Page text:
I was somewhat perplexed by the article in the October 20, 2006, issue
titled "Action Needed Now to Control the Costs of Chronic illness
Care." The article's summary read, "An overemphasis on drug
development...," and the article quoted Dr. Elliott Fisher as stating,"
Right now we focus way too much on drug development...."
These statements lead one to pause. Recent findings from the CATIE
(Clinical Antipsychotic Trials of Intervention Effectiveness) and
STAR*D (Sequenced Treatment Alternatives to Relieve Depression)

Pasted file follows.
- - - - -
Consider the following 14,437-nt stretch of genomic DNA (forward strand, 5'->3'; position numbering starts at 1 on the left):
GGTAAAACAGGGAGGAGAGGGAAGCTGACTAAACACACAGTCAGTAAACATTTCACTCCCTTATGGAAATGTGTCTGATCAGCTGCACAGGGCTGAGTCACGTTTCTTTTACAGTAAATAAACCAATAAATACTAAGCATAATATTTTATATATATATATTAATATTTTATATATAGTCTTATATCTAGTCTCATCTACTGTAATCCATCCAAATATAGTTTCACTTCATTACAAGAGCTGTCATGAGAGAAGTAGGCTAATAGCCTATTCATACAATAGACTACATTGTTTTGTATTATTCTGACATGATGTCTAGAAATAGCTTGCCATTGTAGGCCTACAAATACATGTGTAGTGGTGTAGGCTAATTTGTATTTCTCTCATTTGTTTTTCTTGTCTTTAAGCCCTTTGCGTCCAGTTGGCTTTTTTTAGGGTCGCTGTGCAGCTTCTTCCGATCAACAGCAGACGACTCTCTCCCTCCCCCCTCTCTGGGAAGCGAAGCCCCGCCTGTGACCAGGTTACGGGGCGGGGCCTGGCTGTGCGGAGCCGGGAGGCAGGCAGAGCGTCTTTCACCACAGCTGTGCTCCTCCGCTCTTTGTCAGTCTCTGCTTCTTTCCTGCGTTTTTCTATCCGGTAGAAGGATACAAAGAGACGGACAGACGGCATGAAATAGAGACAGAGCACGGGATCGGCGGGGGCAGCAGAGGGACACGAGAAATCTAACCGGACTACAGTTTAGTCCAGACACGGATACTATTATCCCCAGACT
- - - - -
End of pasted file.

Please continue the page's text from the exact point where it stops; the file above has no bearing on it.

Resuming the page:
studies found that essentially 75 percent of patients did not do well on
whatever psychotropic was initially prescribed. What if a psychotropic was
found for which 75 percent of patients did well on the initial treatment? What
would that do to the costs of hospitalization, visits to specialists, and so
Today much is made over issues such as quality of care and effective
treatment, but the reality of the situation is that we in psychiatry, and I'm
sure in other fields of medicine as well, currently lack the means to
accomplish these goals optimally. In the long run we will benefit from more,
not less, research and development in areas such as the causes and treatments
of schizophrenia and mood disorders, so that significantly effective
treatments can be found. As for now the options are limited, and I would
imagine one does what one can within those limitations.